18 September 2011

Dinosaur feathers

Dating from the Cretaceous, and preserved in Canadian amber.  Wow.
"The least spectacular of these specimens have either single fibers or tufts of fibers coming from a common base," said Wolfe. "They've basically been inferred to exist from a theoretical model of feather evolution, but have never before been documented in the flesh, as it were."
More photos and some commentary at Wired Science.


  1. I'm not as impressed by this as I wanted to be. If they were older they'd be more impressive and informative. By the late Cretaceous birds had been around for about 85 million years. For a little perspective, that's 20 million years longer than the time between the last dinosaurs and now. Birds had been well-established and had begun branching into modern groups by the middle Cretaceous. They can't be that great an indicator of the evolution of feathers because of the massive time for divergence from the first feathered dinosaur. All they can really show is that something other than known birds had feathers at that time. If they are from dinosaurs that's interesting, but only about as informative as comparing chimps to humans to understand divergence. These are no more the ancestor of modern feathers than a living chimp is the ancestor of humans. Far less even. We've only been separate for about 5 million years.

    I'm surprised Richard Dawkins' website made as big a deal about it as it did, since he's so careful to toe lines of divergence as opposed to ancestry.

  2. I think you're misunderstanding a few things. No [vertebrate] paleontologist ever expects to find direct ancestors. The sampling just isn't that great. It doesn't matter that they're Late Cretaceous- they still show the steps of feather evolution in the same way that monotremes today still lay eggs, showing how all mammals had ancestors which did. A plesiomorphic state is still plesiomorphic no matter how long it's retained.
    Having 3D preservation of these steps is much nicer than looking at a carbon smear. So much more structural detail can be made out. The newspaper articles don't do the original journal article justice in demonstrating the importance of that.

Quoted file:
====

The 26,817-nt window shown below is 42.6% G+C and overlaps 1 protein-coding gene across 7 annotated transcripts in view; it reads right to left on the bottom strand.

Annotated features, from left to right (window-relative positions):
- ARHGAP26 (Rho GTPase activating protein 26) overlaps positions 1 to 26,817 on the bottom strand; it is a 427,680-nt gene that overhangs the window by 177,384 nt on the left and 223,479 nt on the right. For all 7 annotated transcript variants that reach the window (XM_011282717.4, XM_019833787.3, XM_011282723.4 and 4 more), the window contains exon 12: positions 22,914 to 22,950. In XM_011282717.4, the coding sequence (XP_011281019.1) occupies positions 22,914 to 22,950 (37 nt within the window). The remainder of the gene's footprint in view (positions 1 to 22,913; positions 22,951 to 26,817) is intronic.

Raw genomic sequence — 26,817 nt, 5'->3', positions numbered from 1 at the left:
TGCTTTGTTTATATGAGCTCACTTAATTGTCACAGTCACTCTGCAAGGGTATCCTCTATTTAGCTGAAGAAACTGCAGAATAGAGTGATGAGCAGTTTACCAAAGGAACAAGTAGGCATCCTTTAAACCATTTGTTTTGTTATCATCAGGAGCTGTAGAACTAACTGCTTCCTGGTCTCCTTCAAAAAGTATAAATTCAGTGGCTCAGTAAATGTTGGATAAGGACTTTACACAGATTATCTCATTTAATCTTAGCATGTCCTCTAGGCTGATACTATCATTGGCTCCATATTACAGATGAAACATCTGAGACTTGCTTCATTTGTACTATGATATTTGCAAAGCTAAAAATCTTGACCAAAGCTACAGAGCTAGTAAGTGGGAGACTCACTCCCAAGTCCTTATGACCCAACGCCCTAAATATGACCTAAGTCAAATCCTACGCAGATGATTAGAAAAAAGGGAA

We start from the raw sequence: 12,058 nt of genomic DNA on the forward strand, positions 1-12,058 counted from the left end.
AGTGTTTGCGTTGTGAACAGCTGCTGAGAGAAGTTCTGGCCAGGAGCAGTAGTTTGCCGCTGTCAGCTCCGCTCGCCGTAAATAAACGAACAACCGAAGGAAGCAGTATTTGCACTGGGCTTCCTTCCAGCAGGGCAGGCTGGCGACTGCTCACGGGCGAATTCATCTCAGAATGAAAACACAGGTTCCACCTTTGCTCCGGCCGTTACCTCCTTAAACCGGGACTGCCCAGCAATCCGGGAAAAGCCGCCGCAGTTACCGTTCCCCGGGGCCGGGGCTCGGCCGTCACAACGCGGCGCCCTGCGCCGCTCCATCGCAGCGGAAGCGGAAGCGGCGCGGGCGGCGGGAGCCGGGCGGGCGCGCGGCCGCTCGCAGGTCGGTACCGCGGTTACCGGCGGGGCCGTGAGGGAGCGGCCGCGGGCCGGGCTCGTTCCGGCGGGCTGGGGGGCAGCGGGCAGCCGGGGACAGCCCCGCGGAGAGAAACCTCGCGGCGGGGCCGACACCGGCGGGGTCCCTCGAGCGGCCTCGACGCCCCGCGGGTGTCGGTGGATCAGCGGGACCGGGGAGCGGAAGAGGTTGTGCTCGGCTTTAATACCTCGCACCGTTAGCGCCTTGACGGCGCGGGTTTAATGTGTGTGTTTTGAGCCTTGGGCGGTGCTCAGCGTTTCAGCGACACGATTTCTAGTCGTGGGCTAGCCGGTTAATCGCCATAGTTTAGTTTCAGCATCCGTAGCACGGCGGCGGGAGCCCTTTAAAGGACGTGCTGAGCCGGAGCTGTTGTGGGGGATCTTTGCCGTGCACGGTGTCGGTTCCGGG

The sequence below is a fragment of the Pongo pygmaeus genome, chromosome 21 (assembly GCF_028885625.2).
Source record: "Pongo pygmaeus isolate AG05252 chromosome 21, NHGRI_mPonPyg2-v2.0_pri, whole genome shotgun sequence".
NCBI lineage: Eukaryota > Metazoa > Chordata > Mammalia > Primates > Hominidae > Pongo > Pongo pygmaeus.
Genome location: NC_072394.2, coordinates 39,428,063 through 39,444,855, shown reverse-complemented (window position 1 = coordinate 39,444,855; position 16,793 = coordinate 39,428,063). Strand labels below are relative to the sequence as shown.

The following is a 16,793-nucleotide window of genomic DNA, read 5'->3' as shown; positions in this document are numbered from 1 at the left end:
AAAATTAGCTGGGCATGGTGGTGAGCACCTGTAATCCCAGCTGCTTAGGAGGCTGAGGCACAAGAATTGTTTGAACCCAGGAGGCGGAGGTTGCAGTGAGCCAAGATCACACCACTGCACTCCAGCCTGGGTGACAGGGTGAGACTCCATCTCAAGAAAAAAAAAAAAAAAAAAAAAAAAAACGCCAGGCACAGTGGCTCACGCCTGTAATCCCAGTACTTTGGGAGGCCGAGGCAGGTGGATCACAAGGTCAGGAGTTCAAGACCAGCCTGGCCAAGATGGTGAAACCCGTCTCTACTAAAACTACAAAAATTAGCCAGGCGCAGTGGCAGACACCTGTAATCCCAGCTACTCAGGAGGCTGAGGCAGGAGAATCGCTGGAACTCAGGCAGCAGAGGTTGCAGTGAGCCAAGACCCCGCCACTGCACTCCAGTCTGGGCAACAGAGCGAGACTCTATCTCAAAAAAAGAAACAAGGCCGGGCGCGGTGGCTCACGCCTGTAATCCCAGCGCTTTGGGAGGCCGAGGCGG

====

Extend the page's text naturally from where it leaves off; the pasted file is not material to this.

3. That is amazing, simply put I was raised in the early ninties, when Jurrassic Park was in theaters and The Land Before Time used to play intermitantly on tv time to time, and every school had a large collection of dinosaur books to ponder over. I still find the subject of dinosaurs to be interesting, and everytime I hear something new about them, well I need to look it up.

    How amazing, I would never think of dinosaur feathers being found in amber. Interestingly they do remind me of the feathers of an emu somewhat.

  4. Lady Aritê gunê Akasa, I'm not misunderstanding anything. I'm just disappointed that they're as 'recent' as they are. They are interesting in their own right, if you're interested in dinosaurs (which I'm not terribly), but they're not highly informative transitional forms and it bothers me that they're being portrayed that way.

  5. But they are informative and maintain the ancestral form that was transitional for birds, despite their age (it's just retained on a separate line). The newspaper articles don't even mention the coiled bird feathers showing adaptations to water similar to a modern grebe's. Pick up the original paper if you want all the details.
    Either way, science journalism often stresses the importance of the wrong aspect because the actual importance of a find isn't "sexy" enough for the journalists.


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